Do it In-House
The following considerations are helpful when instructing personnel in cleaning procedures:
- Avoid the use of harsh cleaning solutions and chemicals containing ammonia, chlorine or harsh detergents.
- Do not sweep because airborne dust will be generated.
- Use a dry lint-free dust mop on an access floor.
- Spot cleaning should be performed with a damp mop.
- Powder cleaners should never be allowed in the facility, for carpet or hard surfaces.
- Make sure the products being used have been tested according to NEMA standards and that the chemicals do not interfere with the static dissipating properties of your floor.
- Have your raised floor professionally cleaned at least two times a year.
- Purchase a low or lint free dedicated mop, along with a seamless bucket and mark ACCESS FLOOR ONLY. In house maintenance people need training on your facility. Insist the janitorial service use this dedicated mop in your areas only.
- Use a RISE Machine for heavy soil removal.
Let's talk about janitors for just a minute. They can be major contributors to contamination in your facility if they do not understand the critical nature of operating computer equipment. They can do a series of things which can be harmful if they are not educated on data centers. To some, it's just another room to clean.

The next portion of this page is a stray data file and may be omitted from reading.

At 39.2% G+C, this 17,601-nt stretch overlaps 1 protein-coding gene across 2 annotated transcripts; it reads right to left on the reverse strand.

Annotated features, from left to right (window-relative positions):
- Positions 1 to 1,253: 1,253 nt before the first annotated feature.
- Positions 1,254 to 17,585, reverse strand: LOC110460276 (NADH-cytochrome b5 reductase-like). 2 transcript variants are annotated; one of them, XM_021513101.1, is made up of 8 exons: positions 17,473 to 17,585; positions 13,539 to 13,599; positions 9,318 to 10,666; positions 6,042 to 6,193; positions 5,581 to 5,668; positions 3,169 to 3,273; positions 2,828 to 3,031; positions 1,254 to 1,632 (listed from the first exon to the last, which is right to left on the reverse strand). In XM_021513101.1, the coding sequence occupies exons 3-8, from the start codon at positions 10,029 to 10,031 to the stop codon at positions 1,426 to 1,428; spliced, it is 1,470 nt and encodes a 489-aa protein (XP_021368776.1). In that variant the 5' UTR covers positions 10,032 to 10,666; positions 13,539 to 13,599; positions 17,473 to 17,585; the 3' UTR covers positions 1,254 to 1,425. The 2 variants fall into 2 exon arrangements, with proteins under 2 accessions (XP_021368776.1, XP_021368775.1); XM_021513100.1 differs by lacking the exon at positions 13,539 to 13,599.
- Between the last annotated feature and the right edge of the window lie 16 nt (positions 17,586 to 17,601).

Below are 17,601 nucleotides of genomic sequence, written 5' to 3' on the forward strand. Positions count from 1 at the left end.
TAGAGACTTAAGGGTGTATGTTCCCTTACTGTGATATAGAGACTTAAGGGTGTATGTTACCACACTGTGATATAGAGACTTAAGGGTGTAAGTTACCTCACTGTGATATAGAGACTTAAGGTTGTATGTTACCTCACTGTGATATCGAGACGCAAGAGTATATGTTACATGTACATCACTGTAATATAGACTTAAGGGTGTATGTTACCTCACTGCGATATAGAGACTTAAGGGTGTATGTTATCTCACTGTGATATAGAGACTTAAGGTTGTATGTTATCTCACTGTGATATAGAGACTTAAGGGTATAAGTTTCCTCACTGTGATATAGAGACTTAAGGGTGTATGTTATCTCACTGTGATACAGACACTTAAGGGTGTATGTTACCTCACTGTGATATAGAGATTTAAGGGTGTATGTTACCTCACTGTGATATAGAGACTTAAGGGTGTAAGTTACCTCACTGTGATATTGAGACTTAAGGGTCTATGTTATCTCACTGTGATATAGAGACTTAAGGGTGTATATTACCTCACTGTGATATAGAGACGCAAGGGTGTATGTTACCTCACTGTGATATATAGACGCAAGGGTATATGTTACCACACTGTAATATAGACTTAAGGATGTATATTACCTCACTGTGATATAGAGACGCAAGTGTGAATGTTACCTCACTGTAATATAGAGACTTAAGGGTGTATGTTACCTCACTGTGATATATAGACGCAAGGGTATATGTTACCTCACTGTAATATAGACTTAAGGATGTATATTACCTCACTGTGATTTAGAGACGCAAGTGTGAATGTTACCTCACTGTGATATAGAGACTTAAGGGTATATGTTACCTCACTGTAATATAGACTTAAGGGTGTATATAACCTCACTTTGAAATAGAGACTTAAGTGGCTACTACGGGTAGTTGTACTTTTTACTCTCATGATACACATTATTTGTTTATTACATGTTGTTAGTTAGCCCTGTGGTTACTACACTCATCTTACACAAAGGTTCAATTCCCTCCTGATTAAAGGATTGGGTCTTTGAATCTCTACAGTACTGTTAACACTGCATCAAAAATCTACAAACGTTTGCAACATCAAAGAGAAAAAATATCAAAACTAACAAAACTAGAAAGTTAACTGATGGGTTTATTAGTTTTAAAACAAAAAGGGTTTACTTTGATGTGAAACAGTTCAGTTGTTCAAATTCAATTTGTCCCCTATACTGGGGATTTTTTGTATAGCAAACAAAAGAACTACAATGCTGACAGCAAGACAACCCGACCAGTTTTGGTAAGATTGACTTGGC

Janitors have been known to bring the same mops used to clean the bathrooms and the kitchen in your computer room. The chemicals and wax that build up in the mops are mopped onto your access floor. After the floor dries, it is not clean. It is contaminated. And if there was wax on the mop, then the floor you paid dearly for to dissipate the static electricity has been temporarily insulated...insulated by the barrier of wax.
Another way janitors bring particulates in is by bringing a giant 64 gallon garbage can on rollers, wheel it up your ramp, and then proceed to empty the garbage cans in the computer room inside the room. This creates high flying particulates. Not only do you have the garbage from your room to worry about, but you now have the entire buildings particulates to deal with in your closed room.
It is important to get other operating facility references on anyone who enters your facility for any reason to perform work. Call each one and get a reference. Make sure they understand the function of your room, and your equipment.
A computer facility is a dynamic environment where many activities occur on a regular basis. Maintenance and upgrades are done on the computer system, the air-conditioning system, the public telephone network and the architectural elements within the facility. Installation of new and additional power, data, security, or fire protection circuits is a recurring event. With proper planning it should be possible to perform these activities with minimal contamination.
It is important to remember that in your indoor artificial work environment there typically isn't fresh air. Frequent cleaning of your work environment should be performed regularly to keep equipment operational. In addition to your computer system, airborne contamination can be hazardous to your health.